Neuroendocrinology, Vol 182. Progress in Brain Research

  • ID: 1768668
  • Book
  • 400 Pages
  • Elsevier Science and Technology
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Neuroendocrinology is a discipline which originated about 50 years ago as a branch of Endocrinology and that is now strictly linked to neuroscience.

Volumes 181 and 182 of Progress in Brain Research provide a rapid view of the major points presently discussed at biological and clinical levels.

The chapters have been written by top scientists who are directly involved in basic or clinical research and who use the most sophisticated biotechnological techniques.

The volumes cover of the role of genetics in many endocrine-related events, like neuroendocrinological diseases and endocrine depenedent cancers (prostate, breast, etc,). Interesting information is also provided on possibile treatments of neurodegenerative brain diseases (e.g., Alzheimer and similar syndromes).

. The best researchers in the field provide their conclusions in the context of the latest experimental results

. Chapters are extensively referenced to provide readers with a comprehensive list of resources on the topics covered

. Of great value for researchers and experts, but also for students as a background reference

Please Note: This is an On Demand product, delivery may take up to 11 working days after payment has been received.

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1. Glucocorticoid-induced apoptosis of healthy and malignant lymphocytes L.K. Smith and J.A. Cidlowski (North Carolina, USA)

2. Impact of the hypothalamic-pituitary-adrenal/gonadal axes on trajectory of age-related cognitive decline C.D. Conrad and H.A. Bimonte-Nelson (Arizona, USA)

3. Menopause and mitochondria: windows into estrogen effects on Alzheimer's disease risk and therapy V.W. Henderson and R. Diaz Brinton (California, USA)

4. DHEA, important source of sex steroids in men and even more in women F. Labrie (Quebec, Canada)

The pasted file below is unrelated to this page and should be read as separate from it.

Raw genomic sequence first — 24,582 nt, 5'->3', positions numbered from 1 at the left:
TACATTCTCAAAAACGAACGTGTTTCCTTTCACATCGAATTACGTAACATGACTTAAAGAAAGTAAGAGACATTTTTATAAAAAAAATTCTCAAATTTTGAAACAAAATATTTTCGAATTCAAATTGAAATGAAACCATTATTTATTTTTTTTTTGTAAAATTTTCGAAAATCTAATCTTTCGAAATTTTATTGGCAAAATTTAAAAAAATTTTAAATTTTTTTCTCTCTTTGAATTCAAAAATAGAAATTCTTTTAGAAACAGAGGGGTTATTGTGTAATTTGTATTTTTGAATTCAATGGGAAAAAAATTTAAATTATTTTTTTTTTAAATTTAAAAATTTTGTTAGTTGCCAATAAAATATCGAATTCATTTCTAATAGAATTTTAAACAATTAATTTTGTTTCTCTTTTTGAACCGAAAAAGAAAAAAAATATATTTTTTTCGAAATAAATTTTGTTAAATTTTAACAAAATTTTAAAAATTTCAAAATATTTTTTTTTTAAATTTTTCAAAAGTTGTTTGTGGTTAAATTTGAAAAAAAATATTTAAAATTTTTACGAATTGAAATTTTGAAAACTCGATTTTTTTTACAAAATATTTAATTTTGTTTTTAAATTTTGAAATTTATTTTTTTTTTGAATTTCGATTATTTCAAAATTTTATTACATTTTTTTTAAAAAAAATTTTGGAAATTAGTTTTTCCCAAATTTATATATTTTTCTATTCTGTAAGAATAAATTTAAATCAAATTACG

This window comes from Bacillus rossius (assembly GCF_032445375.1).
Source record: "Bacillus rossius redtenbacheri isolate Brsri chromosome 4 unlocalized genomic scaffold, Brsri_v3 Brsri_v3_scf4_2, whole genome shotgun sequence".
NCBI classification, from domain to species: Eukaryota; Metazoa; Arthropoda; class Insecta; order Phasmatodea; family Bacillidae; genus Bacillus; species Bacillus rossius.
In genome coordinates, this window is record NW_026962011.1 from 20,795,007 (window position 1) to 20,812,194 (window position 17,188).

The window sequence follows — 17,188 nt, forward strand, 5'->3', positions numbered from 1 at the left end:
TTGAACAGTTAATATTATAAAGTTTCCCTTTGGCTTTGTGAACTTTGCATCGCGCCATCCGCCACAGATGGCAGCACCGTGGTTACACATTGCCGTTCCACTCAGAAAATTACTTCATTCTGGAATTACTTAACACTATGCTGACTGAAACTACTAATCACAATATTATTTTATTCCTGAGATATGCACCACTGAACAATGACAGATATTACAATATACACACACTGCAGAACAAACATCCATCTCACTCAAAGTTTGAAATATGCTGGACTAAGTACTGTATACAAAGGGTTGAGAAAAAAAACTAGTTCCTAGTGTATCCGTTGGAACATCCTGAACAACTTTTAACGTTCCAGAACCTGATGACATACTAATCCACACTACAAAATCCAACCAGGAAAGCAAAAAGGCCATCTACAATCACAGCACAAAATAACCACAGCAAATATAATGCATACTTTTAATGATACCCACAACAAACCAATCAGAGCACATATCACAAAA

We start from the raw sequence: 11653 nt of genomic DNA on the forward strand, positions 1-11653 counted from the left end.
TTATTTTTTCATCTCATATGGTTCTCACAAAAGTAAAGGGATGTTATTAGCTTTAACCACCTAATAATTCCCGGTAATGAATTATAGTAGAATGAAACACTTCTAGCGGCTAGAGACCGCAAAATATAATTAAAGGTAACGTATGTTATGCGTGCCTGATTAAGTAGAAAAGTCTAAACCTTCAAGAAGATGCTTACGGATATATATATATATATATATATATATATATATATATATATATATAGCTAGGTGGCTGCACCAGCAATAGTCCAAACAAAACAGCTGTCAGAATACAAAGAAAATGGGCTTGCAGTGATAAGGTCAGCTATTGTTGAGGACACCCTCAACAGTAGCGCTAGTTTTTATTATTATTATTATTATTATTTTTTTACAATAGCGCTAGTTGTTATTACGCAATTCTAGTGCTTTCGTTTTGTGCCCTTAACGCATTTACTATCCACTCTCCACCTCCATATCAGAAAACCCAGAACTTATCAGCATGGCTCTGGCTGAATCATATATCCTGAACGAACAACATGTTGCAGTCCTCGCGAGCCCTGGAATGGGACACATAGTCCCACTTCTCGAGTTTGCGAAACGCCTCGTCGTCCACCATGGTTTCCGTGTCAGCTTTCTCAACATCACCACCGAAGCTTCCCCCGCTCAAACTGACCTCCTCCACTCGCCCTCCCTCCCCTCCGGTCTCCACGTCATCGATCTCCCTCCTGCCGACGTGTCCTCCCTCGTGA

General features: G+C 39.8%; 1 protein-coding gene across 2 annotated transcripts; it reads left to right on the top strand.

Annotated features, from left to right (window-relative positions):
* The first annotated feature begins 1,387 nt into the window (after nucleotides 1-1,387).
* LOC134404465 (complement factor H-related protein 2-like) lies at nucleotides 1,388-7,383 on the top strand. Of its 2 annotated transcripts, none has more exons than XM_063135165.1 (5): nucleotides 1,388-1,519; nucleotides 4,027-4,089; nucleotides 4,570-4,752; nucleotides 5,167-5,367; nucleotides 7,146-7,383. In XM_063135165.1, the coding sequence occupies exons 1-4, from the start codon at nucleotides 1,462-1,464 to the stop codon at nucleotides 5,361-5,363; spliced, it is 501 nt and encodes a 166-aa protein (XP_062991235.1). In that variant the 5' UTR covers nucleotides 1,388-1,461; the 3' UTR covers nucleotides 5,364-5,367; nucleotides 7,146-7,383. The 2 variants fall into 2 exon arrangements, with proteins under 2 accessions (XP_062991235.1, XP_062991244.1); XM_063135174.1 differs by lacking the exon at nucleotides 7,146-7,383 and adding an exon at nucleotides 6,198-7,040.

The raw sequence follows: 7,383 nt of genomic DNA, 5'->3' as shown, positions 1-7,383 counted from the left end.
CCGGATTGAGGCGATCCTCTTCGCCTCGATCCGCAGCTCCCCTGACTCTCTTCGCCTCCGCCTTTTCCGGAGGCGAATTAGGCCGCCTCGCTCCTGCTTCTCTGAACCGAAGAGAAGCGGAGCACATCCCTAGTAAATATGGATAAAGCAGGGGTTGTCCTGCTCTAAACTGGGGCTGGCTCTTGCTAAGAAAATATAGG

5. Neuroendocrinology of post-traumatic stress disorder P. Pervanidou and G.P. Chrousos (Athens, Greece)

6. Assisted reproduction and its neuroendocrine impact on the offspring C. Kanaka-Gantenbein, S. Sakka and G.P. Chrousos (Athens, Greece)

7. Sex hormone and neuroendocrine aspects of the metabolic syndrome H. Nawata, T. Watanabe, T. Yanase, M. Nomura, K. Ashida, L. Min and W. Fan (Fukuoka, Japan)

8. Ghrelin's role as a major regulator of appetite and its other functions in neuroendocrinology C.T. Lim, B. Kola, M. Korbonits and A.B. Grossman (London, UK)

9. Pathogenesis of pituitary tumors R. Yu and S. Melmed (California, USA)

10. Molecular genetics of the AIP gene in familial pituitary tumorigenesis A. Tahir, H.S. Chahal and M. Korbonits (London, UK)

11. Somatostatin and somatostatin receptors: from basic concepts to clinical applications M.C. De Martino, L.J. Hofland and S.W.J. Lamberts (Rotterdam, The Netherlands)

12. Somatostatin analogues: treatment of pituitary and neuroendocrine tumors A. Colao, A. Faggiano and R. Pivonello (Naples, Italy)

13. The MENX syndrome and p27: relationships with multiple endocrine neoplasia S. Molatore and N.S. Pellegata (Neuherberg, Germany)

14. Hormonal therapy of prostate cancer F. Labrie (Quebec, Canada)

15. Pheochromocytoma and paraganglioma V. Kantorovich and K. Pacak (Arkausas and Maryland, USA)

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Martini, Luciano.
Chrousos, George.
Labrie, Fernand.
Pacak, Karel.
Pfaff, Donald W.

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